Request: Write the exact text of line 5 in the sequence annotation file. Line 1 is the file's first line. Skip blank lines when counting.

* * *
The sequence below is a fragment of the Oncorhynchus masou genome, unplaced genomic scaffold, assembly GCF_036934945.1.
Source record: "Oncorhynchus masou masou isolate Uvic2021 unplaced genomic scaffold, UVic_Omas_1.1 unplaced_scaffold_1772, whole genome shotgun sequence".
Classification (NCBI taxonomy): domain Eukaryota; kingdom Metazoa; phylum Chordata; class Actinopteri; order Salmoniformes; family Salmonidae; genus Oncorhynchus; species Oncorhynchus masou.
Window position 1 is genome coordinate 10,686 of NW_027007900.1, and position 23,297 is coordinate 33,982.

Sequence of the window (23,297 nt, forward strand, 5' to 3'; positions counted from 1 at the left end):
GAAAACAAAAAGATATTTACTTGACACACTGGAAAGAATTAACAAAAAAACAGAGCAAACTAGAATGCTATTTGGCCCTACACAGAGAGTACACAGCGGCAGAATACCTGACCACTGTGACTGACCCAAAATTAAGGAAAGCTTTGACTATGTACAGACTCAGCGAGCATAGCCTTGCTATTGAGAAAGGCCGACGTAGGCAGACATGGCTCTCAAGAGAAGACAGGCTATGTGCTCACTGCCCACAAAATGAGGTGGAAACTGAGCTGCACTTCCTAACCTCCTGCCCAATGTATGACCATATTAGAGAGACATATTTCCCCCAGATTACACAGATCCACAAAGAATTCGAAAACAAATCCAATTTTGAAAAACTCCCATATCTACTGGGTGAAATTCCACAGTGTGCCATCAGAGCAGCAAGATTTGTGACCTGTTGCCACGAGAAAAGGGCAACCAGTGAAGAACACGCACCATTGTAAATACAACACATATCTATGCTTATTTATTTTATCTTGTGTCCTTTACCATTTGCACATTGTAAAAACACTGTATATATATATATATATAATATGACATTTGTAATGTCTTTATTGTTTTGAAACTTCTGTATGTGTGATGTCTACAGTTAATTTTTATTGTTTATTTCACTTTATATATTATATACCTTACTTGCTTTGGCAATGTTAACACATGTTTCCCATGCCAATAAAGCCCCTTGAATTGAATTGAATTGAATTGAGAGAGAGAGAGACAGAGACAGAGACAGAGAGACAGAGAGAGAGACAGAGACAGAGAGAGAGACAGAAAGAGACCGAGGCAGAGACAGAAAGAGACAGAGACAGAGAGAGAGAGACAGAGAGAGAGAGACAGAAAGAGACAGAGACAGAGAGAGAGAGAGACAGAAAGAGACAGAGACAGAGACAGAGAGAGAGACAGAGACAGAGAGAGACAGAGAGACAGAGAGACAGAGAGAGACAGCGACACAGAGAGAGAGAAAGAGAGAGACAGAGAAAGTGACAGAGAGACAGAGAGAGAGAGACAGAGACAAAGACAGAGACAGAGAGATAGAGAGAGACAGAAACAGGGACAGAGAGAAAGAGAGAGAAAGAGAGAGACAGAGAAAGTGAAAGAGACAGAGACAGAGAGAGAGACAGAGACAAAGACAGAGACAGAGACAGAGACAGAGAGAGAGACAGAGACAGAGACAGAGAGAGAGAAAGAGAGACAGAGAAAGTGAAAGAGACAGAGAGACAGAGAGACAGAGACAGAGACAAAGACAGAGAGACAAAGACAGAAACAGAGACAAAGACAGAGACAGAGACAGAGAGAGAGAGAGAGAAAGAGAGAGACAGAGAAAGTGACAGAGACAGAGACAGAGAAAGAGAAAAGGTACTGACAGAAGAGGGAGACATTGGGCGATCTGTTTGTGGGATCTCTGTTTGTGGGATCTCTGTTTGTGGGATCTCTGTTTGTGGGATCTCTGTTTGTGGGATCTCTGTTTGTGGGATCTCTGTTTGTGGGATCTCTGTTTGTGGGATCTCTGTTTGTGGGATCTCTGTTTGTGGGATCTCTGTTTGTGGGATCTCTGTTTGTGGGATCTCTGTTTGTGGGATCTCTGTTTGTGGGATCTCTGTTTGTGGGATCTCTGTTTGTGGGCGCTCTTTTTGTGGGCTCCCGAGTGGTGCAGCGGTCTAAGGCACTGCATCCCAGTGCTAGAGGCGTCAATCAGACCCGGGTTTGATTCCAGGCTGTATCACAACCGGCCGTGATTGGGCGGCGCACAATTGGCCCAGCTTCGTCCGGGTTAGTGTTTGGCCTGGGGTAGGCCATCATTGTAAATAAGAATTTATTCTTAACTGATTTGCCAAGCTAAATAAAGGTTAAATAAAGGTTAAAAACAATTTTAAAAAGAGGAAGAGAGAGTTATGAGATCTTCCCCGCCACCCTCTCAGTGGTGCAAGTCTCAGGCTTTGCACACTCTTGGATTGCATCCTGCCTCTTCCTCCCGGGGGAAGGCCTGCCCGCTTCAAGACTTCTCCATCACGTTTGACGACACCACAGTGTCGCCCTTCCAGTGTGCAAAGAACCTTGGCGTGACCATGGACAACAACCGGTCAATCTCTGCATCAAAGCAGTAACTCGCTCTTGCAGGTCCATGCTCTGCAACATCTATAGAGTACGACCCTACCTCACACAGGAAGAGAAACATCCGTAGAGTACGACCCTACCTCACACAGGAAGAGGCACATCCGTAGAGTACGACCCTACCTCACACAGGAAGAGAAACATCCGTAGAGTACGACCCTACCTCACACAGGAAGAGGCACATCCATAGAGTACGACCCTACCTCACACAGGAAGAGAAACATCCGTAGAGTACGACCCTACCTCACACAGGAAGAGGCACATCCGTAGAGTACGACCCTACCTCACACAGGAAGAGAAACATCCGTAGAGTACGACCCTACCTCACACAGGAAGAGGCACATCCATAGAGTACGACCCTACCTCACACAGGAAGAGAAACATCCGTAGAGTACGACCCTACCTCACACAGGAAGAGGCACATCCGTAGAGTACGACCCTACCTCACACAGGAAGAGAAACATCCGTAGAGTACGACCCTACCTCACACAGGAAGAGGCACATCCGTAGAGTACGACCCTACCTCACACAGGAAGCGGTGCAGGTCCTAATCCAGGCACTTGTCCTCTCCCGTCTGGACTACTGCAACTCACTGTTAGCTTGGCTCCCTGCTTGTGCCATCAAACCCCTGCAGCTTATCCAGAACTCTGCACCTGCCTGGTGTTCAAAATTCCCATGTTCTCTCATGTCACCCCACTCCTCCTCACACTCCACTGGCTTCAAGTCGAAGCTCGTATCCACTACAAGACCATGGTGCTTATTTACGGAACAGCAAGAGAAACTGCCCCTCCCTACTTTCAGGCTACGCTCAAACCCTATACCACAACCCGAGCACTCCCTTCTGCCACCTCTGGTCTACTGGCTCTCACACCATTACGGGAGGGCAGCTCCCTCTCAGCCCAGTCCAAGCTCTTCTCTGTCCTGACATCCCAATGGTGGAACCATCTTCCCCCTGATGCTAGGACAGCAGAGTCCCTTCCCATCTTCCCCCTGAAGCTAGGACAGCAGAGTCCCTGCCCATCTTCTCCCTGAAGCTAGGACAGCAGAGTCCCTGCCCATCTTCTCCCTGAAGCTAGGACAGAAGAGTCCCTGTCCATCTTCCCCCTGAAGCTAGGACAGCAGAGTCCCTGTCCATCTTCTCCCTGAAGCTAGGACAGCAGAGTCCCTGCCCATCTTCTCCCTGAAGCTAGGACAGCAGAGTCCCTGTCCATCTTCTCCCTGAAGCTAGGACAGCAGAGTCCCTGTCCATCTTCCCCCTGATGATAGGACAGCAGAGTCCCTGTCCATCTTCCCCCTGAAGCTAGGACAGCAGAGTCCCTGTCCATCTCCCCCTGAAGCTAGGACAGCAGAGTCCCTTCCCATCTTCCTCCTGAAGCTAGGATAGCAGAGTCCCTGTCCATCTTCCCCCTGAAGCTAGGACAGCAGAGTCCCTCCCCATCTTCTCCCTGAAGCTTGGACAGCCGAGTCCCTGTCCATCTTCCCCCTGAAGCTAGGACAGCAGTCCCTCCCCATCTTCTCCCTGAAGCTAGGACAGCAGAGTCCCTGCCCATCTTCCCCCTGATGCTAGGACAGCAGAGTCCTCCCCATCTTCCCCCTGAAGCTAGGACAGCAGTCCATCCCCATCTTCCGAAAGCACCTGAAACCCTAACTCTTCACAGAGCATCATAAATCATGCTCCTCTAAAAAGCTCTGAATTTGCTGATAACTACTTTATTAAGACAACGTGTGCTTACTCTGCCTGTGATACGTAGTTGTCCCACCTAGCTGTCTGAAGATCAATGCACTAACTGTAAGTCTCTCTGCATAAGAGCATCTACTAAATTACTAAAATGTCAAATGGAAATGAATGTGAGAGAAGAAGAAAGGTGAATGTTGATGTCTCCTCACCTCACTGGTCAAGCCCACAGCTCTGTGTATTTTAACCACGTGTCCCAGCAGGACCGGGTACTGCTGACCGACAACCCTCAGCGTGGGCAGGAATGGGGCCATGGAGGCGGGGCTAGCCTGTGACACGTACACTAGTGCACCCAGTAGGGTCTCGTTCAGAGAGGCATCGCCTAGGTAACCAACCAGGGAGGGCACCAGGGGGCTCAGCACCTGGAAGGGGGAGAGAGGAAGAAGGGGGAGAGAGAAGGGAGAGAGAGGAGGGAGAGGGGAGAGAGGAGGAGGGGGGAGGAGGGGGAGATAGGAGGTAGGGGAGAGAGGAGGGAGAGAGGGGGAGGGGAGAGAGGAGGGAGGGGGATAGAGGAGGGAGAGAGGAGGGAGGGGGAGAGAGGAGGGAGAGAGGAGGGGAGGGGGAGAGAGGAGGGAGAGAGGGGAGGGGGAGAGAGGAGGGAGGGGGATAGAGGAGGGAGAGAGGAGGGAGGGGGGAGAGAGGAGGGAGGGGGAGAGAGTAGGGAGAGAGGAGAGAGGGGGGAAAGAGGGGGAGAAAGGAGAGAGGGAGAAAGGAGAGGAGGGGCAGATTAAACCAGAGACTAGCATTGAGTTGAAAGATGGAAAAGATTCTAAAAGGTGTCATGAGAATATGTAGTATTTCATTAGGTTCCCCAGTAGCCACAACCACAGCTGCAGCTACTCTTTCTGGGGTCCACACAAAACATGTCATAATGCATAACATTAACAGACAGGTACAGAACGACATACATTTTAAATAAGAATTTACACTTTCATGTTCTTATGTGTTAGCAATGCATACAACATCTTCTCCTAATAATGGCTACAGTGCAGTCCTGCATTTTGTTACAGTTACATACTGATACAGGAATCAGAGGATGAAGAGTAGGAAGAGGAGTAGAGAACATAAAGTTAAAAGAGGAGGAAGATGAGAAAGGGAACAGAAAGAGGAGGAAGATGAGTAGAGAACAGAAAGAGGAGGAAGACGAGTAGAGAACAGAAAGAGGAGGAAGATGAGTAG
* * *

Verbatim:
Sequence of the window (23,297 nt, forward strand, 5' to 3'; positions counted from 1 at the left end):